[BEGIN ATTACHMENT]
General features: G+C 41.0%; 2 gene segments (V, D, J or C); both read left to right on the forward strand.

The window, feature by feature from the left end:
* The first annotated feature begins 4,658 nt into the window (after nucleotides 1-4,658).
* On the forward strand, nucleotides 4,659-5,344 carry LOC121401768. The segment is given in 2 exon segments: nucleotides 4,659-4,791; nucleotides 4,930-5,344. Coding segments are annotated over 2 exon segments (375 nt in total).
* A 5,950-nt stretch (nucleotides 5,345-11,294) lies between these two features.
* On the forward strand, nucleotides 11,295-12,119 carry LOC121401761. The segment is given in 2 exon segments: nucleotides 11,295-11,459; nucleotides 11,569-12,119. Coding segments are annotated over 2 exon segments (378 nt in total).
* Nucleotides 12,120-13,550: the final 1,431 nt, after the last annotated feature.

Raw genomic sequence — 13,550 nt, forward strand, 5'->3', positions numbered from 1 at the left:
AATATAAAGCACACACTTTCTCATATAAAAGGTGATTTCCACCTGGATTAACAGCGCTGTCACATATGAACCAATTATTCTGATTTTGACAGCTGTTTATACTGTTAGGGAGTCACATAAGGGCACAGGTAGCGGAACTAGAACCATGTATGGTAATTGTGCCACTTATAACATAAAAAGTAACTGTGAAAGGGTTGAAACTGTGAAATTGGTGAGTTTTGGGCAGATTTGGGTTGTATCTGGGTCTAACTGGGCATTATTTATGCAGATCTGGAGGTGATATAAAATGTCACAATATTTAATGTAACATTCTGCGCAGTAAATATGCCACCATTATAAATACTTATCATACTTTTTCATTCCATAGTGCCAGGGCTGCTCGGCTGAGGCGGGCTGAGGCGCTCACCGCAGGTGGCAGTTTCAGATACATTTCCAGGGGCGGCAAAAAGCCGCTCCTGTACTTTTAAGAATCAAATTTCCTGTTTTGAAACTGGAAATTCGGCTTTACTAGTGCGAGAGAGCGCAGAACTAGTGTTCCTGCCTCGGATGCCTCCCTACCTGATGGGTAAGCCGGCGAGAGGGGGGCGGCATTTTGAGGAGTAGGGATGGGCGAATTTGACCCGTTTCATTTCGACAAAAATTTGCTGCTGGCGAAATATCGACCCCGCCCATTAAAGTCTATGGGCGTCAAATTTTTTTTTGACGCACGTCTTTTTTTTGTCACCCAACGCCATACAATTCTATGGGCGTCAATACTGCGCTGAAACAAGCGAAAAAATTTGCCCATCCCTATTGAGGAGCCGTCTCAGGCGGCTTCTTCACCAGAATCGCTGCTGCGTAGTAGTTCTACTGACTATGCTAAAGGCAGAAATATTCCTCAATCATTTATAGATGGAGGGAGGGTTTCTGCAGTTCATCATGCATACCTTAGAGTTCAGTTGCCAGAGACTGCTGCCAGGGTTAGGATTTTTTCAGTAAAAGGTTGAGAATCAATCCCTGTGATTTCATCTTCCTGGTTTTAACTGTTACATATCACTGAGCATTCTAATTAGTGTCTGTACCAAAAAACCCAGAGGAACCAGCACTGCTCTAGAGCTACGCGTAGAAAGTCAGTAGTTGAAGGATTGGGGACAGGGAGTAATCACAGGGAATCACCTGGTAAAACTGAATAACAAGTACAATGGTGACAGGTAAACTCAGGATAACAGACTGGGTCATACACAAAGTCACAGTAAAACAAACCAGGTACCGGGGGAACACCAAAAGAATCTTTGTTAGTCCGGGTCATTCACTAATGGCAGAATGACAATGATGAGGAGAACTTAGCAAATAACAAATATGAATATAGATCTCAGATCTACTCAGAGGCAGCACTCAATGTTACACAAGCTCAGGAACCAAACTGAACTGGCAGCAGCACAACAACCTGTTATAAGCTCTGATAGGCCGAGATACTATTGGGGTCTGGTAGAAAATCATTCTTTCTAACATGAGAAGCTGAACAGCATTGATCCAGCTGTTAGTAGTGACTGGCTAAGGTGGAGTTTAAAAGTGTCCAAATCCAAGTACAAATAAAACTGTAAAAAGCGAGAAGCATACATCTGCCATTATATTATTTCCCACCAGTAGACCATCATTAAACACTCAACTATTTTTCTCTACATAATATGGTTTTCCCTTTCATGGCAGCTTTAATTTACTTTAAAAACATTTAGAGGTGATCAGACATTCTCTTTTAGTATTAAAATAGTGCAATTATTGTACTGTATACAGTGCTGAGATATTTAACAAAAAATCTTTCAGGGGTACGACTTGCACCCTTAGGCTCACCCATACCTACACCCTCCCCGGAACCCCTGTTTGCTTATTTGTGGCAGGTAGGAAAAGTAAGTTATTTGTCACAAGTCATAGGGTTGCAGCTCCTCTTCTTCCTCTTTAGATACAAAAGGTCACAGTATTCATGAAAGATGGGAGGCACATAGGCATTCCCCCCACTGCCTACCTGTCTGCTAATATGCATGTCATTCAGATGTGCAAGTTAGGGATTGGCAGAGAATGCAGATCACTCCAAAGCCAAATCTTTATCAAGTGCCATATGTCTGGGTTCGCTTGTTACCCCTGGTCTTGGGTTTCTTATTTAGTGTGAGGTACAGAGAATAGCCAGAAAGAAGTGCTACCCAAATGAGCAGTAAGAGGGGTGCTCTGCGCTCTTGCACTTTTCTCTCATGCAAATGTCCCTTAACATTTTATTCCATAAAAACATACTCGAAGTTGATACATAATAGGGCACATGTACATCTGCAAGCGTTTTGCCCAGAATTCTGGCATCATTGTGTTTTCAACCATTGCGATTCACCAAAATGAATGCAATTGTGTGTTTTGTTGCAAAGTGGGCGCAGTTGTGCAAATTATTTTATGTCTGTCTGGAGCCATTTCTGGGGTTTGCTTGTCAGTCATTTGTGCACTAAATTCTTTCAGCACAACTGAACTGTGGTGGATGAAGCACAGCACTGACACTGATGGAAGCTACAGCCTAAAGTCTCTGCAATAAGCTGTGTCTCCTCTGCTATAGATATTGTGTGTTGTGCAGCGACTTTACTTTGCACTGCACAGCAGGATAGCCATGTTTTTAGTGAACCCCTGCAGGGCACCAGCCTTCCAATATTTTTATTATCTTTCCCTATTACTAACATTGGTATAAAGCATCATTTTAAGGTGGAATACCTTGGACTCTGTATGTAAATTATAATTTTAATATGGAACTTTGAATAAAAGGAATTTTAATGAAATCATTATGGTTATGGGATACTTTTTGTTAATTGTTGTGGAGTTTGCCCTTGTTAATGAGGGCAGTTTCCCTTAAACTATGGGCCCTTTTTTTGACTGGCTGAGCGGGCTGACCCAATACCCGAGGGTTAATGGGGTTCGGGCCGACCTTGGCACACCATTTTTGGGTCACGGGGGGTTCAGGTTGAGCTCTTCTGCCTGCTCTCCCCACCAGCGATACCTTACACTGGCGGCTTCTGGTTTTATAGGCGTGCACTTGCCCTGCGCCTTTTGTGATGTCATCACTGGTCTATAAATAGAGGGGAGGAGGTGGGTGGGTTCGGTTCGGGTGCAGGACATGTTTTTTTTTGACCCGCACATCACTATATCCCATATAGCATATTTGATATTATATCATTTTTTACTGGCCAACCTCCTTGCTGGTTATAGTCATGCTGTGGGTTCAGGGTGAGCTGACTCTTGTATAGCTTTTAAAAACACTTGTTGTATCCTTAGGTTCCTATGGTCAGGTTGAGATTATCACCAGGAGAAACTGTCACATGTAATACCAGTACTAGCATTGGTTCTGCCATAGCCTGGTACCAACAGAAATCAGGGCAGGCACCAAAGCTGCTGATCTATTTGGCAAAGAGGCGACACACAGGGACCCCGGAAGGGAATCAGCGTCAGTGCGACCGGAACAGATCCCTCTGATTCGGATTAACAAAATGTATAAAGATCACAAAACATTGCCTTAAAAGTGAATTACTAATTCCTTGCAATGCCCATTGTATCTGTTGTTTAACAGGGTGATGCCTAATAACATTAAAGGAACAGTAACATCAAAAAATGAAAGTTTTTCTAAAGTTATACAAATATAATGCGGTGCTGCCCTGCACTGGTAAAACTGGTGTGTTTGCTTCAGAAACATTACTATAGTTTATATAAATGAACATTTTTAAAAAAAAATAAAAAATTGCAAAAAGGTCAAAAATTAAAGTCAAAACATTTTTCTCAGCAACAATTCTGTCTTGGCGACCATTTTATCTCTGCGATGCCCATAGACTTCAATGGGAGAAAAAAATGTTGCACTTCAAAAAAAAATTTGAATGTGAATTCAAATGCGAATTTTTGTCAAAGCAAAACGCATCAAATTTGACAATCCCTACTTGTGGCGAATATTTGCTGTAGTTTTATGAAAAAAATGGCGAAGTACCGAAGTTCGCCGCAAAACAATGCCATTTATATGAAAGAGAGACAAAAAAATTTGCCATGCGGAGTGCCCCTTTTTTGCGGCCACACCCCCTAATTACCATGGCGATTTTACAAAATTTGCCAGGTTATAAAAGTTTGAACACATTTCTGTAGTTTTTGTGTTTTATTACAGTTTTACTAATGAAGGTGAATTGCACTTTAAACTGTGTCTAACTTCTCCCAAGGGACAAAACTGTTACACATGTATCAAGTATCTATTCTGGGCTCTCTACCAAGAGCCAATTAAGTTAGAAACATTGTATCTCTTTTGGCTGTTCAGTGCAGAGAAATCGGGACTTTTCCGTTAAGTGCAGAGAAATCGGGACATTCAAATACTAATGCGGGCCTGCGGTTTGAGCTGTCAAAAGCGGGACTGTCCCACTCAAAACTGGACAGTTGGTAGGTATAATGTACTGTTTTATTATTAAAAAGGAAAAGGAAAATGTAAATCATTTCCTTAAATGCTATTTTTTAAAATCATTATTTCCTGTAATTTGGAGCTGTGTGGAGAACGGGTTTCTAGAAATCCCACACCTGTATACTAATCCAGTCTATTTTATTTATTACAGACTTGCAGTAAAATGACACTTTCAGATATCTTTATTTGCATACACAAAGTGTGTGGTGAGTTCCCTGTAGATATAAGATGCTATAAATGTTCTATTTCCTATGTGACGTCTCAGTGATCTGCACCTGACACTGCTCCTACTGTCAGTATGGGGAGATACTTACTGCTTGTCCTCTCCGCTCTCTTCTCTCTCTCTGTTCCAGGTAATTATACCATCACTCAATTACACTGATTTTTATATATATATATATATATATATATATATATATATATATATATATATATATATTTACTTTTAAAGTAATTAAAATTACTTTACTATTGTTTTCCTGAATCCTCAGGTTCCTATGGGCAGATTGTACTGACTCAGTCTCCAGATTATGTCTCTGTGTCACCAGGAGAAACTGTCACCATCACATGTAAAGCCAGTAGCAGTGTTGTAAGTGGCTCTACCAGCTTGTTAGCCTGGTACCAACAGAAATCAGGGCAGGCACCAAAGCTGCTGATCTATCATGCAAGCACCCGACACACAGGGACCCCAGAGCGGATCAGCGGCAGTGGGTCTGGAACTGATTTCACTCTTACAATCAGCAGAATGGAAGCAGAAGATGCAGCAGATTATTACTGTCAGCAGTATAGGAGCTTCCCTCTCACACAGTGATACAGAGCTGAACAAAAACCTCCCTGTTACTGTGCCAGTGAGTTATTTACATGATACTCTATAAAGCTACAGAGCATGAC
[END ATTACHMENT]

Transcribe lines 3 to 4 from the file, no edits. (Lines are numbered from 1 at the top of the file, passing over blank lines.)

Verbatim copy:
* The first annotated feature begins 4,658 nt into the window (after nucleotides 1-4,658).
* On the forward strand, nucleotides 4,659-5,344 carry LOC121401768. The segment is given in 2 exon segments: nucleotides 4,659-4,791; nucleotides 4,930-5,344. Coding segments are annotated over 2 exon segments (375 nt in total).